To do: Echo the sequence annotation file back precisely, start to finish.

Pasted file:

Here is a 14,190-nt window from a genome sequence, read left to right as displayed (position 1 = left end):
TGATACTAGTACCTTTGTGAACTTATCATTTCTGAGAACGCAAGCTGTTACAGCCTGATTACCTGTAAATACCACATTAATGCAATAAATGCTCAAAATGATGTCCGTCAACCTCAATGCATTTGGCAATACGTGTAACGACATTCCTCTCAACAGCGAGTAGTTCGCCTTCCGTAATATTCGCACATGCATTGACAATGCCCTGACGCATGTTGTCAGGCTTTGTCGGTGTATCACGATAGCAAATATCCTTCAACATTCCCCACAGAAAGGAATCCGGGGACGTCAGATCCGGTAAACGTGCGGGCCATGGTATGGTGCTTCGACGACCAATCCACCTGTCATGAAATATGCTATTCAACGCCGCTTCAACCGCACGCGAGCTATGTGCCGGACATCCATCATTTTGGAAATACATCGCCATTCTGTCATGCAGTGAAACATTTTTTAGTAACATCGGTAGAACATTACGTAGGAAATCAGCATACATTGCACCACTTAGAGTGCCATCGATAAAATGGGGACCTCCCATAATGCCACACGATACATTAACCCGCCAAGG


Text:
Here is a 14,190-nt window from a genome sequence, read left to right as displayed (position 1 = left end):
TGATACTAGTACCTTTGTGAACTTATCATTTCTGAGAACGCAAGCTGTTACAGCCTGATTACCTGTAAATACCACATTAATGCAATAAATGCTCAAAATGATGTCCGTCAACCTCAATGCATTTGGCAATACGTGTAACGACATTCCTCTCAACAGCGAGTAGTTCGCCTTCCGTAATATTCGCACATGCATTGACAATGCCCTGACGCATGTTGTCAGGCTTTGTCGGTGTATCACGATAGCAAATATCCTTCAACATTCCCCACAGAAAGGAATCCGGGGACGTCAGATCCGGTAAACGTGCGGGCCATGGTATGGTGCTTCGACGACCAATCCACCTGTCATGAAATATGCTATTCAACGCCGCTTCAACCGCACGCGAGCTATGTGCCGGACATCCATCATTTTGGAAATACATCGCCATTCTGTCATGCAGTGAAACATTTTTTAGTAACATCGGTAGAACATTACGTAGGAAATCAGCATACATTGCACCACTTAGAGTGCCATCGATAAAATGGGGACCTCCCATAATGCCACACGATACATTAACCCGCCAAGG